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Mudlogger Salary

Updated on June 29, 2012

MudLogger Salary

Mudloggers are now earning more than ever before. In fact, with the current surge of industry demand, all oil rig jobs have seen a big boost in pay. Everyone from Roughnecks to Mud Engineers are enjoying top rates out in the field. So what is the average Mudlogger salary? In the U.S. it totals $53,000 per year, but this will vary according to location and experience. For example, in parts of Texas and New York Mudloggers make much more than the national average. And what about Mudlogger trainees, how much do they make? Their average rounds out to $38,000 not including benefits like health insurance and work bonuses. To learn more about the job and employer requirements, continue below. (Note: Average Mud Logger salaries are currently on the rise)

Find out how much Mud Engineers make by clicking on the link below. High starting salaries are common, but mud school openings are limited.

Mud Engineer Salary –


Unlike Mud Engineers (who complete a short training course called mud school), Mudloggers need to have a degree in science. Typical degrees for Mudloggers include; geology, physics, chemistry, and engineering. Employers require Mudloggers to master these “hard sciences” so that they know a little about everything when working out in the field. Fortunately, experience is not an entry level requirement because field skills are learned through hands-on training.

When applying for jobs it is extremely important to list personal skills that employers find valuable. Although personal skills may not be required on an application, they can help to catch an employer’s attention. It is also good to have a resume that highlights several key strengths, so that you can clearly state what you will bring to the field. Important strengths to put on a resume include; communicating effectively, being proficient in a lab, and being competent with computers.

Job Description

Mud logging is the act of recording the geological characteristics of a borehole. In the energy industry, boreholes are drilled in order to construct wells for oil and gas. As these wells are drilled, Mudloggers evaluate rock cuttings that are carried up out of the borehole by a fluid called “Mud” that is specifically designed to keep the drill bit clean.

By analyzing cuttings Mudloggers gain a wealth of knowledge about the formation being drilled. They can determine things like; the type of rock, the location of the drill bit, and the presence of oil or gas. After analyzing their findings, Mudloggers enter their results in a work computer that makes a detailed log which is then submitted as a formal report of the borehole’s lithology.

Included in their report will be additional information about key drilling statistics. The mud flow, drilling rate, and pump pressure are just a few typical items that are featured in their logs. To collect this information, Mudloggers monitor special sensors and sensitive equipment that they must be able to calibrate in “real time” while out on the rig.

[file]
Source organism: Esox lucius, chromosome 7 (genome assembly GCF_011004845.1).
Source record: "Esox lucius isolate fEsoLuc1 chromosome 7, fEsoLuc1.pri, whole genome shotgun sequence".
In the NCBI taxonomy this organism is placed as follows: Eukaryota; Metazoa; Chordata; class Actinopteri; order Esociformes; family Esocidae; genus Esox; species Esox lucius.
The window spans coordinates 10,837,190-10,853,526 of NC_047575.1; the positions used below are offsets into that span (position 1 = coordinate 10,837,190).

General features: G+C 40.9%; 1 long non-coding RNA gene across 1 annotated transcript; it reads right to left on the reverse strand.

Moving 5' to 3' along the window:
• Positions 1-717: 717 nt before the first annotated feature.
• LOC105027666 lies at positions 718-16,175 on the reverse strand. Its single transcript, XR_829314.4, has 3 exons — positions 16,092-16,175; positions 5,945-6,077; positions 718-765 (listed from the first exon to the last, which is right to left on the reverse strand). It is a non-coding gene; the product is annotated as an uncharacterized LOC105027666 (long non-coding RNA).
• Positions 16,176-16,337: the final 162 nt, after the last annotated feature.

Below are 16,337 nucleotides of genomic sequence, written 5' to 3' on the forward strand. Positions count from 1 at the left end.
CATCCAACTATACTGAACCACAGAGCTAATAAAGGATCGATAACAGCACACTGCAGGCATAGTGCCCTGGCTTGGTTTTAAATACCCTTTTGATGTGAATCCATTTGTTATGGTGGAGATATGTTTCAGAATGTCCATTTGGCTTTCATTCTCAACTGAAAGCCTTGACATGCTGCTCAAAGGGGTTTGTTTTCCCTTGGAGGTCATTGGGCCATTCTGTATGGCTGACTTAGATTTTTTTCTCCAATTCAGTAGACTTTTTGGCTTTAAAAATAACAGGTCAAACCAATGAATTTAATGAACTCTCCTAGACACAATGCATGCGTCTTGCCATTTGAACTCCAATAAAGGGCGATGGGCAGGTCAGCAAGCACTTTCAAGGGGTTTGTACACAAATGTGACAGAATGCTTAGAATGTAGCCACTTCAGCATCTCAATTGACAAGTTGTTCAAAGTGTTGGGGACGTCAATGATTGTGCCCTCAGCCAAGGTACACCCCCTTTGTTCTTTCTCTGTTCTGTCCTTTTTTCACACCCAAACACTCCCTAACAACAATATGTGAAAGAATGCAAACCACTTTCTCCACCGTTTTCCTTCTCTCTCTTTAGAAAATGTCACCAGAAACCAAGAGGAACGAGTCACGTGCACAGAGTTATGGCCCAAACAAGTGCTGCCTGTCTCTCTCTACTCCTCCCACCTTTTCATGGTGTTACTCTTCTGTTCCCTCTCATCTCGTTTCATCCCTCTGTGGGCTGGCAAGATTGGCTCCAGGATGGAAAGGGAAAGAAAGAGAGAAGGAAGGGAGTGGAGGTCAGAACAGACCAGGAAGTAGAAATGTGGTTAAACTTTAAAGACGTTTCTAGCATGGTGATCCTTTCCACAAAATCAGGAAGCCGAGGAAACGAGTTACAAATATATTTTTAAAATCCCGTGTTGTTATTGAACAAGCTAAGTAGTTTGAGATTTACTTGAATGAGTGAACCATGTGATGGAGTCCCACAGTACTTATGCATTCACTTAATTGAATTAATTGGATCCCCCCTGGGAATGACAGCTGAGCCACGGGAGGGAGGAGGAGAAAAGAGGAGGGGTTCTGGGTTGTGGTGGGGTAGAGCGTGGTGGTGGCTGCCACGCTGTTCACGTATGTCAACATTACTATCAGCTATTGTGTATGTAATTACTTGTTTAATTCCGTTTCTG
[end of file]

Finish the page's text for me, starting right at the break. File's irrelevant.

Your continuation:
Work Life

As a profession, Mud Logging can be both tedious and stressful. This is due to the fact that cuttings need to be regularly logged as drilling progresses. When drilling rates increase Mudloggers must be quick to catch and analyze cuttings or else they will miss collecting valuable data for the drilling operation. As you can see, working well under pressure is a good trait to have if you want to turn this job into a long term career.

In the field, “loggers” are consulted for information about the geology of other wells in the area. They are therefore a key resource for data about the type of rock formation that will be drilled. Since this positions them as experts, most companies have established high performance expectations, meaning that the quality of their reports must be both accurate and extremely detailed.

Depending on which of the mud logging companies you choose to work for, as a Mudlogger you will likely spend most of your time in a small trailer out on a rig. This trailer houses computers and special pieces of equipment so that it functions much like a remote work station. Working in 12 hour shifts (called tours) is common while onsite, as are rotations of working 4 weeks in the field before earning 2 weeks off.

To learn more about opportunities in the drilling industry, try clicking on this blue text link which highlights the words mud engineer salary. You may also find more detailed information by clicking on one of the links below.

Oil Rig Jobs - Get Started Here

Mud Logging Companies - Learn More Here


MudLogger Jobs

Mudlogger Salary Statistics in Texas and New York
Mudlogger Salary Statistics in Texas and New York


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  • Mud Engineer profile image

    Mud Engineer 5 years ago from Texas

    Have you thought about becoming a mud engineer? They are paid well and have better working conditions than mudloggers. You don't need a degree to get a job as a mud engineer but you do need to go through a short training course known as Mud School. Try clicking on one of the links in my article to learn more about opportunities in the field.

  • BigGeoMike profile image

    BigGeoMike 5 years ago

    Thanks for the information. I was thinking about becoming a mud logger after I finish my bachelor's degree in geology. From what I have read online, the average mud logger's pay ranges between $50,000 and $60,000 per year. This is enough to help me pay back my college loans, but to be honest, the lifestyle of a mud logger sounds less and less appealing. Do you know of any other jobs in the industry that have better working conditions and more advancement opportunities? I would like to use my degree in the field. Thanks.